Philip then joined Harriet in the antique business that she had been doing since 1974.  They eventually were selling at three outdoor antique shows every month and enjoyed going garage sailing every weekend to build up their inventory.  In 1982, Philip came home one day and confessed that he had a disease.  Harriet cautiously inquired as to the nature of it and he said that he had been offered a collection of toy trains and if he bought them it would be opening Pandora’s box and he would not be able to close it….Harriet considered and told him that if he agreed to pay back the amount spent by the sale of the trains, he could buy whatever he wanted to…this began a whole new aspect of their lives.   Philip went on to purchase a number of collections of toy trains and spent $8000 two times! Always with the assurance that he would pay their savings account back for that amount and he did.  Eventually he became known as “Mr. American Flyer” and could quote any line of information in the official book on parts and production for both American Flyer and Lionel trains.

In 1986, Harriet had the AAA design their vacation through Zion National Park, Utah in October on their way to Taos, New Mexico.  Harriet’s family had missed driving through Zion in 1956 on a trip to California from Idaho where they lived in Idaho Falls at the time and she felt a great loss for not going there.  

After seeing Utah rocks for the first time as an artist at the bottom of the Virgin River in Hurricane, Harriet was also delighted to drive on Highway 12 and see Bryce Canyon again.  About 30 miles after that however, just after Henriville, the van they were driving started to have a high shrill pitched whine which did not stop!  They arrived in Escalante late in the day and the next morning found a mechanic at Midnight Auto just west of town.  Wally Woolsey greased the speedometer cable for $2!!!   When she asked the service station attendant about the clouds on the upper elevations ahead Glen Wilson told Harriet that the pass over Boulder Mountain would be clear as it was the first day of hunting season.  Then with some emotion he said that the scenery was amazing!  However, 10 miles on, at the “Head of the Rocks,” the rain started to come down with such force that Harriet understood erosion for the first time!  The rest of the trip was cold and snowy and generally miserable.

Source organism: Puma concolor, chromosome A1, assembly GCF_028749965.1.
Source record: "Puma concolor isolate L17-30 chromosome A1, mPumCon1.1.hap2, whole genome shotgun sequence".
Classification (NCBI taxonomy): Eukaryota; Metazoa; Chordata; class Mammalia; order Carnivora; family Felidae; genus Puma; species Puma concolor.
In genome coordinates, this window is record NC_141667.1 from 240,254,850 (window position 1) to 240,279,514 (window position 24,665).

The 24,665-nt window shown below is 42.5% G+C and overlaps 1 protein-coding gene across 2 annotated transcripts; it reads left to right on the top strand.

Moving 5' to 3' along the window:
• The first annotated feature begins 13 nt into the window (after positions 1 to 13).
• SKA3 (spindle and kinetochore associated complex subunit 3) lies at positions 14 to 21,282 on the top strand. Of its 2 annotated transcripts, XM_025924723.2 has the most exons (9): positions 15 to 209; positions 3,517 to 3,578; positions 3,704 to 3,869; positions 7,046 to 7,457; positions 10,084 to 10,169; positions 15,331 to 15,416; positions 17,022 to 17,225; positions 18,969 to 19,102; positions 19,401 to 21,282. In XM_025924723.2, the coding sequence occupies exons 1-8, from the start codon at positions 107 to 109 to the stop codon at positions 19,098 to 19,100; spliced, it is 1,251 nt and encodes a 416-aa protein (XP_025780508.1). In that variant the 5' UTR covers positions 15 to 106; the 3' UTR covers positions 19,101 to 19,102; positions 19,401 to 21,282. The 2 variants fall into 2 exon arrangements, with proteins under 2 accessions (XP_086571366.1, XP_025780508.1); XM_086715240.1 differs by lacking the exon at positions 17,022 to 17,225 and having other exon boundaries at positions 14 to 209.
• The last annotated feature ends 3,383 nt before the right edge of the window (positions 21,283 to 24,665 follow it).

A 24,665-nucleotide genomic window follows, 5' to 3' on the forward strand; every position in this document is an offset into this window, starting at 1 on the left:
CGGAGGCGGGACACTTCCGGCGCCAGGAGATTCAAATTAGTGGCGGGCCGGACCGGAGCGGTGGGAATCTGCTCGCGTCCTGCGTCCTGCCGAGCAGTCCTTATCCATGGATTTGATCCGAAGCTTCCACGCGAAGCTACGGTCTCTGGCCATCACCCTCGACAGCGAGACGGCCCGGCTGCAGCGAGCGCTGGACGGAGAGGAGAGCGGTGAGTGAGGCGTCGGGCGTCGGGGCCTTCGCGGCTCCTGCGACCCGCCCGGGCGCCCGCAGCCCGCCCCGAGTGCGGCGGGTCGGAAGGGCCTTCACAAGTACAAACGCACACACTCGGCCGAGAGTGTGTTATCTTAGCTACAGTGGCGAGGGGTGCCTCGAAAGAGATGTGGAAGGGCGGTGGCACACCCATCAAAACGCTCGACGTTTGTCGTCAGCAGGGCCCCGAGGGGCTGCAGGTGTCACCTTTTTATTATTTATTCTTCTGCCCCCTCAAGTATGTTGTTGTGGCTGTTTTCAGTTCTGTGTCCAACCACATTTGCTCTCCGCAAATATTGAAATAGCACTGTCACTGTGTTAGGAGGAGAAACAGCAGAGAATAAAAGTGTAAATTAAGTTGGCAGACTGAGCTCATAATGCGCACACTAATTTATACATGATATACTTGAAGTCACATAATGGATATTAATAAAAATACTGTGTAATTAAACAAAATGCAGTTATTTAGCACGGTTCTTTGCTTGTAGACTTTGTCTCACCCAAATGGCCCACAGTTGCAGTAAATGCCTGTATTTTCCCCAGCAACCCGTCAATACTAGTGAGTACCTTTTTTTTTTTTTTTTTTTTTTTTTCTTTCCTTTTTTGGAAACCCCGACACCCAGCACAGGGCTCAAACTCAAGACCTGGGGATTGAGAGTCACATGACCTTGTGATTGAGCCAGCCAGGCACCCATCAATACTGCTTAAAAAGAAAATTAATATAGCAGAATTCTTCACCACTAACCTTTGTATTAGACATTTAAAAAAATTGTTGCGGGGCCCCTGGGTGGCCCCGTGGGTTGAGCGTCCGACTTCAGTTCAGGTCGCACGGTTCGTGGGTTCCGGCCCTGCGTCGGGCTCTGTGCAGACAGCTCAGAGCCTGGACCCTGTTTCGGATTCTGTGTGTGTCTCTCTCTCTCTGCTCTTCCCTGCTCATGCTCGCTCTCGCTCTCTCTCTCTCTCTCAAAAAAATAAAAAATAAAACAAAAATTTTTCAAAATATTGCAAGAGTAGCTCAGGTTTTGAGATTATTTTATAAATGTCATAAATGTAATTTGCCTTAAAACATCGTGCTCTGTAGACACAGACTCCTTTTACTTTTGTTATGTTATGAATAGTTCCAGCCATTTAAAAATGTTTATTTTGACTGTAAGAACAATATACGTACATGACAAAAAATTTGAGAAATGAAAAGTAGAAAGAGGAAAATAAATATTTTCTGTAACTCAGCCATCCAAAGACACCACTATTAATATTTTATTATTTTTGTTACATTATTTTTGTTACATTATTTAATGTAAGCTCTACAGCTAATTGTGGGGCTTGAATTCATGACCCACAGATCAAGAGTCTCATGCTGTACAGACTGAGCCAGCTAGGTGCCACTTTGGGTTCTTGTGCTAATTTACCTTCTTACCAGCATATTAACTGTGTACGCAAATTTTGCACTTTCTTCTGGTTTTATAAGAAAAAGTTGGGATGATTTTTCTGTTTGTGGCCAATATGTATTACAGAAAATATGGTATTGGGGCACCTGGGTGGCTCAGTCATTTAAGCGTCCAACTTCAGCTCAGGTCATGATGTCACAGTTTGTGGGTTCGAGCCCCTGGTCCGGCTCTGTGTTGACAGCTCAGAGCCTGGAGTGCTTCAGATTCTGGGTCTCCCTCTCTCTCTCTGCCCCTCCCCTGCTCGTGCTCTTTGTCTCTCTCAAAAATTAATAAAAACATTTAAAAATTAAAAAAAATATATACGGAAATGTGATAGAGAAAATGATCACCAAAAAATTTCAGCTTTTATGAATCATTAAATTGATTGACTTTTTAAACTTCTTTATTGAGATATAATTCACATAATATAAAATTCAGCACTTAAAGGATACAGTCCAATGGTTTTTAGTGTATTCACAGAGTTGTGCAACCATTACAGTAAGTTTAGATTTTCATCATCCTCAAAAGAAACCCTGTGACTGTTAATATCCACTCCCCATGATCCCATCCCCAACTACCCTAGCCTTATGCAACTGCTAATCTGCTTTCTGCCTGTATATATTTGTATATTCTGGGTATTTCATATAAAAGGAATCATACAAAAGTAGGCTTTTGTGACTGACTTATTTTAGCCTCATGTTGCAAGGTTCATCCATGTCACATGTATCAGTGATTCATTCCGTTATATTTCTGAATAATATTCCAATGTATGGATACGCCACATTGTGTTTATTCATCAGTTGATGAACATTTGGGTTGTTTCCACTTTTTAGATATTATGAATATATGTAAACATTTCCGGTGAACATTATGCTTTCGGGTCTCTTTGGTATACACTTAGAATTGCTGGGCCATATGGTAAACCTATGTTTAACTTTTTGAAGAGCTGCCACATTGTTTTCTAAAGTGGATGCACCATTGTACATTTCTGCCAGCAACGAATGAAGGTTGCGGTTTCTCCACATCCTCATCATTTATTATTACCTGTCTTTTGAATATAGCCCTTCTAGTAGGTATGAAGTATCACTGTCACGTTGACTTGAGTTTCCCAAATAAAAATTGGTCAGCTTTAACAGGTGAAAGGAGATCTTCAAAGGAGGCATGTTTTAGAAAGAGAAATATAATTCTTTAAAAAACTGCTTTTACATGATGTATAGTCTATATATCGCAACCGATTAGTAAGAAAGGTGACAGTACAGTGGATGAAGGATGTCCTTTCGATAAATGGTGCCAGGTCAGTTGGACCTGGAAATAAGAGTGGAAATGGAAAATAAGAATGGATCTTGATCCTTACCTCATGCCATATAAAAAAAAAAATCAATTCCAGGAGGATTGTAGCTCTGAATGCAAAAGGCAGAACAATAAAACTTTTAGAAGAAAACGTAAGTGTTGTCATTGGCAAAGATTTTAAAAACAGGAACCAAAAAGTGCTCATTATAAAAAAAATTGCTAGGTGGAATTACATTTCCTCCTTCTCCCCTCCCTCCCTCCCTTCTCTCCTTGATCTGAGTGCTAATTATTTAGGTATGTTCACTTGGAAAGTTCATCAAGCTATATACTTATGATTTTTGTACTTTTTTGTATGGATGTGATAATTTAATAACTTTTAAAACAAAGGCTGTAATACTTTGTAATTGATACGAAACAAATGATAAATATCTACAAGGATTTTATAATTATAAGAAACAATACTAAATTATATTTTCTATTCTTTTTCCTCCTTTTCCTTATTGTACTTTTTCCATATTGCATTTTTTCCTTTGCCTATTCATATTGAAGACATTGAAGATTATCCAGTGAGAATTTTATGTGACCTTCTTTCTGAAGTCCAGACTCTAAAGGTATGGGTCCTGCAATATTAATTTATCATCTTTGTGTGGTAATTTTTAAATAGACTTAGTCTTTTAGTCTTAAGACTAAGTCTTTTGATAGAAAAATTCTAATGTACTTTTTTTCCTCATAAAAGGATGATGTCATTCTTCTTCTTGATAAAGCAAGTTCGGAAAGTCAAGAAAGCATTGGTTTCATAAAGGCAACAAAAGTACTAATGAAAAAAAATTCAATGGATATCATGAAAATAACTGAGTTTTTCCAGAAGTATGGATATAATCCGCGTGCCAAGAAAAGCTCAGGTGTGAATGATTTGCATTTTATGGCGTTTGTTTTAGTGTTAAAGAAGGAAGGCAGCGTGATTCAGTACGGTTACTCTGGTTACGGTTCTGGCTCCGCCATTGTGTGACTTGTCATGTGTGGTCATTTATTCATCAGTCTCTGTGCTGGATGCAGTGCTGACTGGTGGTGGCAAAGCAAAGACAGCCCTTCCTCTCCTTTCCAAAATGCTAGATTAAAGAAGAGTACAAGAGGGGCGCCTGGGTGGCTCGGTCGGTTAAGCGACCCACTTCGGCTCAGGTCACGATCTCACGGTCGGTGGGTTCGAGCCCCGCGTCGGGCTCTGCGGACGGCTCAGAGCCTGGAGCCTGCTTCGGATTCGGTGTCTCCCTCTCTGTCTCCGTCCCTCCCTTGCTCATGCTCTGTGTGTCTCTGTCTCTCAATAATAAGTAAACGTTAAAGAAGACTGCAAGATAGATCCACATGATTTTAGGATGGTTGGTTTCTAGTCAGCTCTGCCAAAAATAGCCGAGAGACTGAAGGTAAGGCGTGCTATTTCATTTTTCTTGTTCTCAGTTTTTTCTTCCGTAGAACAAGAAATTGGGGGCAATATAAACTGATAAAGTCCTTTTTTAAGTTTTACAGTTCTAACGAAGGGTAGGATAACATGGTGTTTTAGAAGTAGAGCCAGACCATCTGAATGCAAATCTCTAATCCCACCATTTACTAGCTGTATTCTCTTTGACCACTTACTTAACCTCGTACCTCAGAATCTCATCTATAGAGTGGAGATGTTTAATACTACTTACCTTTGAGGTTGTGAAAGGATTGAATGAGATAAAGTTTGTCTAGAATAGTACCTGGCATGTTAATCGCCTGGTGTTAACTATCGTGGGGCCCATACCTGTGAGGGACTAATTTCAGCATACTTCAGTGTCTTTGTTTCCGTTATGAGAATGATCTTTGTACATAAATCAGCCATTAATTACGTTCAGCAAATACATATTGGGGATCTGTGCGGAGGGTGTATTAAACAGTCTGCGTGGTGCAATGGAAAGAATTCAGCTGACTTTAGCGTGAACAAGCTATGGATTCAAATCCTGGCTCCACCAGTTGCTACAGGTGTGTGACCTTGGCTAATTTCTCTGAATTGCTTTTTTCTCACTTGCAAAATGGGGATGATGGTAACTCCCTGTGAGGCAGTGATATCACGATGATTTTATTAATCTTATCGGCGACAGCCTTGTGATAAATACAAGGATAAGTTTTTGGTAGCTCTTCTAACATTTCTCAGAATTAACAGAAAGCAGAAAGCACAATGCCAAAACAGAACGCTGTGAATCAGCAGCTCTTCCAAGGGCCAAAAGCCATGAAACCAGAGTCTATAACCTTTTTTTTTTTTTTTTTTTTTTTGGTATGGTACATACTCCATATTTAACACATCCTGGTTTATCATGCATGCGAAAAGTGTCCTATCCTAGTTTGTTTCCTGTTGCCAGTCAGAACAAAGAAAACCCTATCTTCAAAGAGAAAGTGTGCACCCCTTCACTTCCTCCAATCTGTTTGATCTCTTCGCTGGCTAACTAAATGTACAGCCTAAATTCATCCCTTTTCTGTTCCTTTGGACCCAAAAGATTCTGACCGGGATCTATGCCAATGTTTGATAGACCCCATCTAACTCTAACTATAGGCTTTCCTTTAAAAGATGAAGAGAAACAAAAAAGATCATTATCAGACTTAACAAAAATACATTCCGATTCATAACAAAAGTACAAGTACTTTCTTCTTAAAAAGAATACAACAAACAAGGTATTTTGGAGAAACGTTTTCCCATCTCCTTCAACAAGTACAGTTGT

In the summer of 1987, Philip watched the Billy Graham crusade on TV and asked Christ to be his Lord and Savior.  Harriet had asked Christ into her heart in 1982 and so began their walk of faith together.

In May of 1988, they returned to Escalante to see the scenery they missed. They parked at the Petrified Forest campground again in their van.  The wind was blowing so hard that night that Harriet could not sleep, finally in desperation she cried out “Lord, why can’t I go back to sleep?”  And He said, “I want you to live here.”  In the morning, she told Philip and he said, “OK.”  

This was a tremendous leap of faith for Philip and Harriet. Philip was 47 at that time and they did not own a home.  They saved what money they could and prayed for direction and guidance.  Eventually, Philip although very conflicted, began to sell his precious train collection and eventually used that money to buy their first piece of land outside of town by the airport 2 miles outside of Escalante, Utah.

On September 17th, 1991, they Philip and Harriet arrived to begin their new life on the 28 ½ acres in a used double wide they had brought up from Mesquite. Stepping out in faith they having left jobs, and family and friends and began a new life  like Abraham  not knowing what they would do for a living or why they were there, and they were 125 miles from a stoplight in 3 directions!